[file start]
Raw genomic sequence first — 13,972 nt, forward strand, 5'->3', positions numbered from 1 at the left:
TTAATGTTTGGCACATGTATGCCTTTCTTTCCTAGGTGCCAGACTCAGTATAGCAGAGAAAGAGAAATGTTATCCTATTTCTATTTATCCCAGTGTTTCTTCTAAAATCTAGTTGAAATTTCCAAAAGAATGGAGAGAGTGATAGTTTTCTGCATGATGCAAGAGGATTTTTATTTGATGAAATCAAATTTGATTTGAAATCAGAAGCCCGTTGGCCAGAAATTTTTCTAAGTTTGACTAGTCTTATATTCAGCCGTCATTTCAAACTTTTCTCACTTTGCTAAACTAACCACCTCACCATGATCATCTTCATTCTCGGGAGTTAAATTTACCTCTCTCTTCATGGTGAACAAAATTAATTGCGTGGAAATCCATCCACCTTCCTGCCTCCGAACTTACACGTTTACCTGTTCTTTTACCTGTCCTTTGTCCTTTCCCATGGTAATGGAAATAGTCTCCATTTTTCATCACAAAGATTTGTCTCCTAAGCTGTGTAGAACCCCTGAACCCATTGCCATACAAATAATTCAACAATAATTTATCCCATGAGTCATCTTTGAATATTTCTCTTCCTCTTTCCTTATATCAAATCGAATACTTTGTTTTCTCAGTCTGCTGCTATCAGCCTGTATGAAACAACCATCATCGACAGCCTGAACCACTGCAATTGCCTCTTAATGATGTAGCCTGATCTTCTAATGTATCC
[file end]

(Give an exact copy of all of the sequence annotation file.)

Raw genomic sequence first — 13,972 nt, forward strand, 5'->3', positions numbered from 1 at the left:
TTAATGTTTGGCACATGTATGCCTTTCTTTCCTAGGTGCCAGACTCAGTATAGCAGAGAAAGAGAAATGTTATCCTATTTCTATTTATCCCAGTGTTTCTTCTAAAATCTAGTTGAAATTTCCAAAAGAATGGAGAGAGTGATAGTTTTCTGCATGATGCAAGAGGATTTTTATTTGATGAAATCAAATTTGATTTGAAATCAGAAGCCCGTTGGCCAGAAATTTTTCTAAGTTTGACTAGTCTTATATTCAGCCGTCATTTCAAACTTTTCTCACTTTGCTAAACTAACCACCTCACCATGATCATCTTCATTCTCGGGAGTTAAATTTACCTCTCTCTTCATGGTGAACAAAATTAATTGCGTGGAAATCCATCCACCTTCCTGCCTCCGAACTTACACGTTTACCTGTTCTTTTACCTGTCCTTTGTCCTTTCCCATGGTAATGGAAATAGTCTCCATTTTTCATCACAAAGATTTGTCTCCTAAGCTGTGTAGAACCCCTGAACCCATTGCCATACAAATAATTCAACAATAATTTATCCCATGAGTCATCTTTGAATATTTCTCTTCCTCTTTCCTTATATCAAATCGAATACTTTGTTTTCTCAGTCTGCTGCTATCAGCCTGTATGAAACAACCATCATCGACAGCCTGAACCACTGCAATTGCCTCTTAATGATGTAGCCTGATCTTCTAATGTATCC